is a genus of spherical and columnar cacti in the family Cactaceae, comprising about 30-35 species. The genus name Neoporteria is derived from the Greek neo
which means new, and from C.E. Porter, a 20th-century Chilean entomologist. The genus is native to Chile and northern Argentina. Neoporteria species are spherical, later stage slightly columnar, small cacti which produce more than one flower from a single areole. The thorns are their most striking feature.
syn. Echinocactus chilensis
, 30 cm tall and 10 cm wide, is a spherical, then columnar cacti. It has pale green stem and a dense covering of thick golden spines of varying lengths. On its crown, flattish, pink-orange or white flowers to 5 cm wide are borne in summer.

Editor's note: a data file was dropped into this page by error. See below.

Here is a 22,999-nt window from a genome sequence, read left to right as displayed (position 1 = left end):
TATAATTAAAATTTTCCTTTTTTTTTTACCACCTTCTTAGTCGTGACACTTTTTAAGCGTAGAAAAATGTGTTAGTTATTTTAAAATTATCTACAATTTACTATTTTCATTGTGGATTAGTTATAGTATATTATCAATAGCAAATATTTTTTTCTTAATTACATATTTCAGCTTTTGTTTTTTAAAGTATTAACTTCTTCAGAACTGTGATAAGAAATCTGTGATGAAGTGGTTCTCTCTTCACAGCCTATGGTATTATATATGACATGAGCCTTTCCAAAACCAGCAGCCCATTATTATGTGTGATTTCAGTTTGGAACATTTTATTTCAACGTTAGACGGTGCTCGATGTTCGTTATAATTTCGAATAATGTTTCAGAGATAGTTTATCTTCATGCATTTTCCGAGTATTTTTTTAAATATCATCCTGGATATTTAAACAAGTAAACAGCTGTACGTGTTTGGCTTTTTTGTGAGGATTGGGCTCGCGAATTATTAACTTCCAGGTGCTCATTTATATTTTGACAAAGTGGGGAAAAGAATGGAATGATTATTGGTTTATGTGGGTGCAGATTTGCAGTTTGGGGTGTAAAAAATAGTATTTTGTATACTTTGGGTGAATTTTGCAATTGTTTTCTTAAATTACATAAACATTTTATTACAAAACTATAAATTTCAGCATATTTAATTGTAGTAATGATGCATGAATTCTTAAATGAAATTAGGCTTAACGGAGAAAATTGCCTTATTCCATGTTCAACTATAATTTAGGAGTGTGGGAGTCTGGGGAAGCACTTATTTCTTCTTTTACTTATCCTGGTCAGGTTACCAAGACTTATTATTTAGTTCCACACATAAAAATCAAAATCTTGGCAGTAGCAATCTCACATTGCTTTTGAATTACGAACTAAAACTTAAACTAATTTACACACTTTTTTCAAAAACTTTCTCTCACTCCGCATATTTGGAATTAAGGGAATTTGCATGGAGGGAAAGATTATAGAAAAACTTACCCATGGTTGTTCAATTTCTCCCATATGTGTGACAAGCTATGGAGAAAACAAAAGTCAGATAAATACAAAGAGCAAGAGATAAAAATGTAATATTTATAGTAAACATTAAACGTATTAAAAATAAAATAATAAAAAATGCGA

, 3 cm tall and 5 cm wide, is a flattened spherical cactus. It has gray-green or chocolate brown stem with 14 ribs divided in round tubercles, and is covered in very short, black spines of 3mm long. The crown produces flattish yellow flowers to 5 cm across in summer.
( Bird's nest cactus), 10 cm tall and 8 cm wide, is a spherical and columnar cactus. It has dark greenish brown stem with long, soft gray spines. During spring or autumn, the crown produces tubular pink to cerise flowers of 3-5 cm long, with paler bases and open only at the tip.
syn. N. litoralis
, 30 cm tall and 10 cm wide, is a spherical to columnar cactus. It has light green to dark gray-green stem with large, wooly areoles and thick, amber spines. The crown bears flattish, carmine-pink flowers in late summer.
, 15 cm tall and 10 wide, is a clump-forming cactus. It has branched green to dark gray-green stem of 13-15 ribs, with dense, sometimes curvy gray spines of 3 cm long. During spring or autumn, the crown produces tubular pink or white flowers.